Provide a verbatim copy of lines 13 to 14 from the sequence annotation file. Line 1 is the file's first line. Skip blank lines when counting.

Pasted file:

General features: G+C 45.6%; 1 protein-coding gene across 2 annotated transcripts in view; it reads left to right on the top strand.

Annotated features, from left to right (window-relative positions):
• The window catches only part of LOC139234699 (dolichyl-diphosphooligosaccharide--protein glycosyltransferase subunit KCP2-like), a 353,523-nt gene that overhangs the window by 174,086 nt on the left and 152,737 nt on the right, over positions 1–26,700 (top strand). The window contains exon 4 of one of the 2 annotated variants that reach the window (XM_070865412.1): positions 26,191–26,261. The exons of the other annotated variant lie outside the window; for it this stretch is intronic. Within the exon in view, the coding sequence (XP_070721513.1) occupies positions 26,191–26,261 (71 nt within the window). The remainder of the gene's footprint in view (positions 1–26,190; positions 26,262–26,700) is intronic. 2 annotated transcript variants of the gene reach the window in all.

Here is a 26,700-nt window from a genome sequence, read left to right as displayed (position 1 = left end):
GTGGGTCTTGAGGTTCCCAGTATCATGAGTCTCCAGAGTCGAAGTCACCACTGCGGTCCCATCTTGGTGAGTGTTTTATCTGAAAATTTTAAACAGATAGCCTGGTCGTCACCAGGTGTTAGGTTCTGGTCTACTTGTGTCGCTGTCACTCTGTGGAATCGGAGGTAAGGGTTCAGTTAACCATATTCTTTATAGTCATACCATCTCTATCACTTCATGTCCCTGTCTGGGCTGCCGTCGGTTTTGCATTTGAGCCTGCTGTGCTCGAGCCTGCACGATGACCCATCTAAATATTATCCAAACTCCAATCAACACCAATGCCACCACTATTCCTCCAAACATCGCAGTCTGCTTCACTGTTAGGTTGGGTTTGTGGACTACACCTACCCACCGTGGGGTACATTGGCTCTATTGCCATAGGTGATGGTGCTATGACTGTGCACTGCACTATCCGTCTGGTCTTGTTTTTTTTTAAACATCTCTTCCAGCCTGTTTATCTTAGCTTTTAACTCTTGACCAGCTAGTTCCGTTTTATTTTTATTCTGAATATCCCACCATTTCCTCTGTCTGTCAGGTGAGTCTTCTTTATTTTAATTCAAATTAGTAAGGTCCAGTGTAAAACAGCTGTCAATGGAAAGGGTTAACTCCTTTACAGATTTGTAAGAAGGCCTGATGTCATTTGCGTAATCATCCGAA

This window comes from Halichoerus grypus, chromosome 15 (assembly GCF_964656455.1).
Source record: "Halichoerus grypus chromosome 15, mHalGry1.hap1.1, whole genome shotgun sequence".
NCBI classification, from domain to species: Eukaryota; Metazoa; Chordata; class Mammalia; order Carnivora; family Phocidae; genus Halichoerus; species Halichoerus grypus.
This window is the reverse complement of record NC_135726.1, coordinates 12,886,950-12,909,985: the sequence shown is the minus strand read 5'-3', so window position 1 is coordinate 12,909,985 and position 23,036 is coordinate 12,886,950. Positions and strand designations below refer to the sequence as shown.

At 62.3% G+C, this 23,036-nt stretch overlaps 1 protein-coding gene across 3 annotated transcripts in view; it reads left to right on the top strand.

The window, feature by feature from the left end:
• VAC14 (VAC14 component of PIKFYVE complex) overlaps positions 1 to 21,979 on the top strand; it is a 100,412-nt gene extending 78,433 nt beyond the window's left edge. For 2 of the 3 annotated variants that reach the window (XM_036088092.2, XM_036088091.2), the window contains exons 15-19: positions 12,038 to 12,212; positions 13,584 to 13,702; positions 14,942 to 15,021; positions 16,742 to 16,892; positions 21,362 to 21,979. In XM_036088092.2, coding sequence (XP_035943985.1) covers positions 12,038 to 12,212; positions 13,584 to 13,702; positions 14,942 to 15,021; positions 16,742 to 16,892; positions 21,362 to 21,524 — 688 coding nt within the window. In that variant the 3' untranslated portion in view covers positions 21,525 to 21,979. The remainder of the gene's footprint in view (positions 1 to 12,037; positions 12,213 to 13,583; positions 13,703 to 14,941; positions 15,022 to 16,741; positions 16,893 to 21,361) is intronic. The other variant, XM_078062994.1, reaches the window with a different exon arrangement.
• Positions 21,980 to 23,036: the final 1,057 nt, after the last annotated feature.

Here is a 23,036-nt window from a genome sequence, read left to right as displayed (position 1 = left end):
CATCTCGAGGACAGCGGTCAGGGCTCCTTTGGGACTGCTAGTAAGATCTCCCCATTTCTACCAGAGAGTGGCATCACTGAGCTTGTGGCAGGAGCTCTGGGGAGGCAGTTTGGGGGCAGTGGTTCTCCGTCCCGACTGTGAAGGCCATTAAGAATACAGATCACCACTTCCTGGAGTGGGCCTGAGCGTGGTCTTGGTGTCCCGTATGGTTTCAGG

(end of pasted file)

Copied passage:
• Positions 21,980 to 23,036: the final 1,057 nt, after the last annotated feature.

Here is a 23,036-nt window from a genome sequence, read left to right as displayed (position 1 = left end):